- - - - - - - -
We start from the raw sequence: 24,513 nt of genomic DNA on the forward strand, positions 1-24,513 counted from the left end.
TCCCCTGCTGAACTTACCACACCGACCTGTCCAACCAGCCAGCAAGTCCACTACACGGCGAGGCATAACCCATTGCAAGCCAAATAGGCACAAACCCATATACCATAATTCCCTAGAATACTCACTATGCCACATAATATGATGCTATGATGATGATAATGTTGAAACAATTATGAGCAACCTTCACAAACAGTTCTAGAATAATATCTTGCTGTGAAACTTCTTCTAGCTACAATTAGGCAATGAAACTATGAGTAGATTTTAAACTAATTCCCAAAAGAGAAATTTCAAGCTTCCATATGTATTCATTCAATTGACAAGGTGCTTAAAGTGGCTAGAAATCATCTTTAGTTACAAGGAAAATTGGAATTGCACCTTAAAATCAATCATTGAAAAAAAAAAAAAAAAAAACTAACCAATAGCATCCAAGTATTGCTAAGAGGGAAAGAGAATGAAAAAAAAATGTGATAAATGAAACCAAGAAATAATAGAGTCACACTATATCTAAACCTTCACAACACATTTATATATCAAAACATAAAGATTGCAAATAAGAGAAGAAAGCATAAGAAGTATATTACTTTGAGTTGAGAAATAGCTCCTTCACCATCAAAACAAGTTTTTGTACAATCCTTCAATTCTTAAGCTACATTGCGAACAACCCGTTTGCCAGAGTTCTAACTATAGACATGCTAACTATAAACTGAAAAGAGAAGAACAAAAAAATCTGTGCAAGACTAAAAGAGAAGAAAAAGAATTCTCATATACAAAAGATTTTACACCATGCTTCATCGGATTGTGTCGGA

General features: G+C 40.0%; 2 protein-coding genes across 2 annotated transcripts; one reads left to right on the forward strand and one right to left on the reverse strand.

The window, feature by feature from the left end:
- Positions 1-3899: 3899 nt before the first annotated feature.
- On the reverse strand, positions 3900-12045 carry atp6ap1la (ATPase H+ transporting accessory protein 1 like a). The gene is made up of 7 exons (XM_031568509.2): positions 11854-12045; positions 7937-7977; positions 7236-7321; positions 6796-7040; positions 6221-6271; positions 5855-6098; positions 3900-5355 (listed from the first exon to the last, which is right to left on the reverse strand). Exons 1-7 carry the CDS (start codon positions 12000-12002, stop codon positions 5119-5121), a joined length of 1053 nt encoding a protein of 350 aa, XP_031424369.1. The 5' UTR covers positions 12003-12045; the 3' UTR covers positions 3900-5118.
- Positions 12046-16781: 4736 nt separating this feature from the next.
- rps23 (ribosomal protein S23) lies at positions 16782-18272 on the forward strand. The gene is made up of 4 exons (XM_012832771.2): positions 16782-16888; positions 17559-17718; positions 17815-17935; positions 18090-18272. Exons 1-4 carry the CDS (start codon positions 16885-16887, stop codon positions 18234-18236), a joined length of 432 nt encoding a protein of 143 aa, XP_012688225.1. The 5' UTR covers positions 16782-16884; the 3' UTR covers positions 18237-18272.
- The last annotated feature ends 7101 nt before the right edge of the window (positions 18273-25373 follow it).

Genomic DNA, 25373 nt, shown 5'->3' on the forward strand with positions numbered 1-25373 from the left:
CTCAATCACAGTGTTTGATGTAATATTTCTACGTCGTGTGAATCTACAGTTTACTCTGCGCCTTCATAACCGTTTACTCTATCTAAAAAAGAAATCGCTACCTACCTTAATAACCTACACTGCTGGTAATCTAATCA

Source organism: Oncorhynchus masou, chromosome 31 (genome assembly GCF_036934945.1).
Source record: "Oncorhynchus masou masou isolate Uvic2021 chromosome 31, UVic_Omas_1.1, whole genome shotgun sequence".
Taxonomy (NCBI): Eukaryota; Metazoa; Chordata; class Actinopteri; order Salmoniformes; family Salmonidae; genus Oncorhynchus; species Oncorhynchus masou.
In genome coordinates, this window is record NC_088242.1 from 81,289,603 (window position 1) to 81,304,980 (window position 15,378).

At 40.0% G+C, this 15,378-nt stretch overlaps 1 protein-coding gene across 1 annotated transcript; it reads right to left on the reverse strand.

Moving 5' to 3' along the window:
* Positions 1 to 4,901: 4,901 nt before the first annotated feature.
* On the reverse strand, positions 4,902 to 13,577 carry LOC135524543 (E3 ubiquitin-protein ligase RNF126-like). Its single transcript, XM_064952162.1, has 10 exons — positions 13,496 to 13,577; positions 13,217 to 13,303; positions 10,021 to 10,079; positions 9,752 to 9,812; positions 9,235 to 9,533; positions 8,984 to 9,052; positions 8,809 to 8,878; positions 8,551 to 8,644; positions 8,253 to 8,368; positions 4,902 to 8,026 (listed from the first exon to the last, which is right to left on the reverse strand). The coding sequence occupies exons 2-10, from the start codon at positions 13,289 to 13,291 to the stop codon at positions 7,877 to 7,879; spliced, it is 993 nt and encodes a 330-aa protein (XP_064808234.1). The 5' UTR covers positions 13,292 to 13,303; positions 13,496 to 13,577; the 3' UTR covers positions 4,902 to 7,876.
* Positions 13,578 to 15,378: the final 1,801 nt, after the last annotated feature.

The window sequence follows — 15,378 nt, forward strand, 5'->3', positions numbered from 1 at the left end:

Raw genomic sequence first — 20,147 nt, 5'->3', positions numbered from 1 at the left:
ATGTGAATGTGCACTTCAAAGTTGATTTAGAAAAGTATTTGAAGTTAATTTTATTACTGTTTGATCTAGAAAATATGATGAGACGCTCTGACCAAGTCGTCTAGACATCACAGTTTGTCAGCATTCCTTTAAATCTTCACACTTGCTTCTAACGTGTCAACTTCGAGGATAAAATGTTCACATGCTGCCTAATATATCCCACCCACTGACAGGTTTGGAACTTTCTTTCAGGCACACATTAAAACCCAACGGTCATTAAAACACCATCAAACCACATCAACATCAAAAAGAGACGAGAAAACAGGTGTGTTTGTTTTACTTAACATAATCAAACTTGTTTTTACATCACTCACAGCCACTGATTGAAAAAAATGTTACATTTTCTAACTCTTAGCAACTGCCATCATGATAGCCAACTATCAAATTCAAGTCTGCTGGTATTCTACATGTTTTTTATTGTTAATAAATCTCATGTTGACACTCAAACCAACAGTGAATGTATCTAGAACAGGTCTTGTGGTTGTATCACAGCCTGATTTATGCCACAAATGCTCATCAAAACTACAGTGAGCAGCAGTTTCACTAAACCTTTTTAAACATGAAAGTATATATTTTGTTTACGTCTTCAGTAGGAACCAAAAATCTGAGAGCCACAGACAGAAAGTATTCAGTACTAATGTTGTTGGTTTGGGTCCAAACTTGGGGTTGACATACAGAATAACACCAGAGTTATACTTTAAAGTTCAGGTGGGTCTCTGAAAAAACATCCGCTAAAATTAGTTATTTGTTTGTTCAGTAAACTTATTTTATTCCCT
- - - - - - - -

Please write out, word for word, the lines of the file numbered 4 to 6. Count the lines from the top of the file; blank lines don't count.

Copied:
The window, feature by feature from the left end:
- Positions 1-3899: 3899 nt before the first annotated feature.
- On the reverse strand, positions 3900-12045 carry atp6ap1la (ATPase H+ transporting accessory protein 1 like a). The gene is made up of 7 exons (XM_031568509.2): positions 11854-12045; positions 7937-7977; positions 7236-7321; positions 6796-7040; positions 6221-6271; positions 5855-6098; positions 3900-5355 (listed from the first exon to the last, which is right to left on the reverse strand). Exons 1-7 carry the CDS (start codon positions 12000-12002, stop codon positions 5119-5121), a joined length of 1053 nt encoding a protein of 350 aa, XP_031424369.1. The 5' UTR covers positions 12003-12045; the 3' UTR covers positions 3900-5118.